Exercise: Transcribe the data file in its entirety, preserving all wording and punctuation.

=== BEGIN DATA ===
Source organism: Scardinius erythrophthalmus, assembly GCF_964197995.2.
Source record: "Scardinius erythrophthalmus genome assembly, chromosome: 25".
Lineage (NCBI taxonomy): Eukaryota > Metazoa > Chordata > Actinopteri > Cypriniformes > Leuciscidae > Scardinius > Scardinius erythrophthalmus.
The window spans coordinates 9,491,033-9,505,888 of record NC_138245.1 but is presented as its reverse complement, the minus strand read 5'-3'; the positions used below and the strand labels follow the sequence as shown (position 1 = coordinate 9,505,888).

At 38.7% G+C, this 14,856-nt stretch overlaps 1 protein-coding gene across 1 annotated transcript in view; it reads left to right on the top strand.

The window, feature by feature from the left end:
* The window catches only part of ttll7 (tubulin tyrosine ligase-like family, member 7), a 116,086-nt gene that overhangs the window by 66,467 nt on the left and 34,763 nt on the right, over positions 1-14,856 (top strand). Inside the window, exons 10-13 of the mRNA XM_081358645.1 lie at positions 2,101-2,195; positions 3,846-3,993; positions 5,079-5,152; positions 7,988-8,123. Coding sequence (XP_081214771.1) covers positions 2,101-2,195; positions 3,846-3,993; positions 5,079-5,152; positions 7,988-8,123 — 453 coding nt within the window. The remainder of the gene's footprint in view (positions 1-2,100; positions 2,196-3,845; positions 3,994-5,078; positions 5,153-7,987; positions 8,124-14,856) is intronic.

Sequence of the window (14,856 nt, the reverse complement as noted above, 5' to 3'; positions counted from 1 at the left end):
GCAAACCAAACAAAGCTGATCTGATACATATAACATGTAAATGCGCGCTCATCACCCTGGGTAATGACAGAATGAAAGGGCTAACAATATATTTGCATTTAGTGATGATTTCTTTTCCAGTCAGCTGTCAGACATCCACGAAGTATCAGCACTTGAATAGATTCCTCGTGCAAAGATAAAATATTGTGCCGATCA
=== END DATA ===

Source organism: Scardinius erythrophthalmus, assembly GCF_964197995.2.
Source record: "Scardinius erythrophthalmus genome assembly, chromosome: 25".
Lineage (NCBI taxonomy): Eukaryota > Metazoa > Chordata > Actinopteri > Cypriniformes > Leuciscidae > Scardinius > Scardinius erythrophthalmus.
The window spans coordinates 9,491,033-9,505,888 of record NC_138245.1 but is presented as its reverse complement, the minus strand read 5'-3'; the positions used below and the strand labels follow the sequence as shown (position 1 = coordinate 9,505,888).

At 38.7% G+C, this 14,856-nt stretch overlaps 1 protein-coding gene across 1 annotated transcript in view; it reads left to right on the top strand.

The window, feature by feature from the left end:
* The window catches only part of ttll7 (tubulin tyrosine ligase-like family, member 7), a 116,086-nt gene that overhangs the window by 66,467 nt on the left and 34,763 nt on the right, over positions 1-14,856 (top strand). Inside the window, exons 10-13 of the mRNA XM_081358645.1 lie at positions 2,101-2,195; positions 3,846-3,993; positions 5,079-5,152; positions 7,988-8,123. Coding sequence (XP_081214771.1) covers positions 2,101-2,195; positions 3,846-3,993; positions 5,079-5,152; positions 7,988-8,123 — 453 coding nt within the window. The remainder of the gene's footprint in view (positions 1-2,100; positions 2,196-3,845; positions 3,994-5,078; positions 5,153-7,987; positions 8,124-14,856) is intronic.

Sequence of the window (14,856 nt, the reverse complement as noted above, 5' to 3'; positions counted from 1 at the left end):
GCAAACCAAACAAAGCTGATCTGATACATATAACATGTAAATGCGCGCTCATCACCCTGGGTAATGACAGAATGAAAGGGCTAACAATATATTTGCATTTAGTGATGATTTCTTTTCCAGTCAGCTGTCAGACATCCACGAAGTATCAGCACTTGAATAGATTCCTCGTGCAAAGATAAAATATTGTGCCGATCA